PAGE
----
Mekedatu is a location along Kaveri in Kanakapura Taluk. Sangama is the place where Arkavati merges with Kaveri. From this point, about 3.5 kilometers downstream, the river Kaveri flows through a deep gorge so narrow that one would think that a goat can leap across it ('Mekedatu' means 'goat's leap' in Kannada). It is not really so narrow and no goat commonly found in that part of India could cross that distance in a single leap. It is about 100 km from Bangalore via Kanakapura. The name comes from an incident which is believed to have been witnessed by herdsmen in that area a long time ago. It is said that a goat being chased by a tiger made a desperate attempt to save its life by leaping from one side of the gorge and managed to cross over the raging river below, whereas the tiger did not attempt to replicate this feat, and abandoned the chase. The point where the goat leapt has widened since then from erosion caused by the river Cauvery.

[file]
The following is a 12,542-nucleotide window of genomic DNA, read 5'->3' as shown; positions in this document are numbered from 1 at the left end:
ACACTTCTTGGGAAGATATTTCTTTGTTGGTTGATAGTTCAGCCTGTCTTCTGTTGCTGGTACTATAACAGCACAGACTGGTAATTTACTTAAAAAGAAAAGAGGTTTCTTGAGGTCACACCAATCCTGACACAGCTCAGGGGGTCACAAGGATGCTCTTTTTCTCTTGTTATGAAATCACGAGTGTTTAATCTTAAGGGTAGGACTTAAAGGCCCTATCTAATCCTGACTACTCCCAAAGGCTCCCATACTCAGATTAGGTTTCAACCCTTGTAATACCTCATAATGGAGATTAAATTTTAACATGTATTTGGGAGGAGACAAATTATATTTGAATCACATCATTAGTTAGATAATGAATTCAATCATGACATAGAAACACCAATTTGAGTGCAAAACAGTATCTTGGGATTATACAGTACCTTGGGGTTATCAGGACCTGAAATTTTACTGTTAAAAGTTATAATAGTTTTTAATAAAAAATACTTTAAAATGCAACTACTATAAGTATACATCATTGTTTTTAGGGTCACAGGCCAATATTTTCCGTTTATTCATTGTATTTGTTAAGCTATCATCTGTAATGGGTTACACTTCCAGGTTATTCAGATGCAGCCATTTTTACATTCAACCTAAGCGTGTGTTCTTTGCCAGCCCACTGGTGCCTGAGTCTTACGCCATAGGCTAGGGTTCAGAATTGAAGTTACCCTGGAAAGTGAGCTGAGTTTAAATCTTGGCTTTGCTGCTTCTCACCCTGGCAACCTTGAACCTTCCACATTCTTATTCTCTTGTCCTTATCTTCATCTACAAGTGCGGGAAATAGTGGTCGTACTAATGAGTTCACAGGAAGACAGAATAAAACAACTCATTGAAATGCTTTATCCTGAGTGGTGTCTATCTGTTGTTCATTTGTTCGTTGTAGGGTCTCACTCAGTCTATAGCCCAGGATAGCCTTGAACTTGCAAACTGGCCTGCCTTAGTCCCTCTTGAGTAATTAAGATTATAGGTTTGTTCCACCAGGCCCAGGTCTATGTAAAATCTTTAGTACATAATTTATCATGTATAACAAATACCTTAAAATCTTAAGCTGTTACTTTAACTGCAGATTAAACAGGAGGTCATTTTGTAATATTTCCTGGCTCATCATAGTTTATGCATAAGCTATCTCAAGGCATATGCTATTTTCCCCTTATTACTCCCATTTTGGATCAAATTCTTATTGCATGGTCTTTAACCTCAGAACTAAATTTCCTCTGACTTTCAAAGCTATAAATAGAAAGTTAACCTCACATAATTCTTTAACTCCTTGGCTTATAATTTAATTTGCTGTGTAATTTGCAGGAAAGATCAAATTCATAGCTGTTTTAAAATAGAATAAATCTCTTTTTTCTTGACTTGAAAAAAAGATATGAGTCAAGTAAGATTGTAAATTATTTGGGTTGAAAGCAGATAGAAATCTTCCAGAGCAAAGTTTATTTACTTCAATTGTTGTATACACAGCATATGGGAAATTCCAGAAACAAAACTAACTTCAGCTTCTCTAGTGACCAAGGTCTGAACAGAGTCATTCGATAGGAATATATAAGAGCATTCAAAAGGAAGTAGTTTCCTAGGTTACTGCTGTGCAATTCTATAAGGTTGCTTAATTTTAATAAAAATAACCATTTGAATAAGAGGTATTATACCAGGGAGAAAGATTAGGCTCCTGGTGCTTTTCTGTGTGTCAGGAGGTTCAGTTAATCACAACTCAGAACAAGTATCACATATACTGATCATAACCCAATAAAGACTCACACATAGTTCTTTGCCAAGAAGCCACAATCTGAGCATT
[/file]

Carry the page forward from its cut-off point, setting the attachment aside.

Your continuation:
There is also some mythological significance to this place (both Sangama and Mekedatu). As per one version, the goat (meke) that is believed to have leapt across the Kaveri was Lord Shiva in disguise. On both rocky precipices of the gorge, one can find strange holes, whose shapes resemble goats' hooves, though several times larger. It was thought that only divine goats could have marked their 'footprints' in such hard rocks.
At Mekedaatu, the Kaveri runs through a deep, narrow ravine of hard granite rock. The river, which is more than 150 meters wide at the confluence (at Sangama) flows through the hardly 10-meter-wide gorge at Mekedatu. One can see the ferocious flow of all that water, displaying Bernoulli's theorem.
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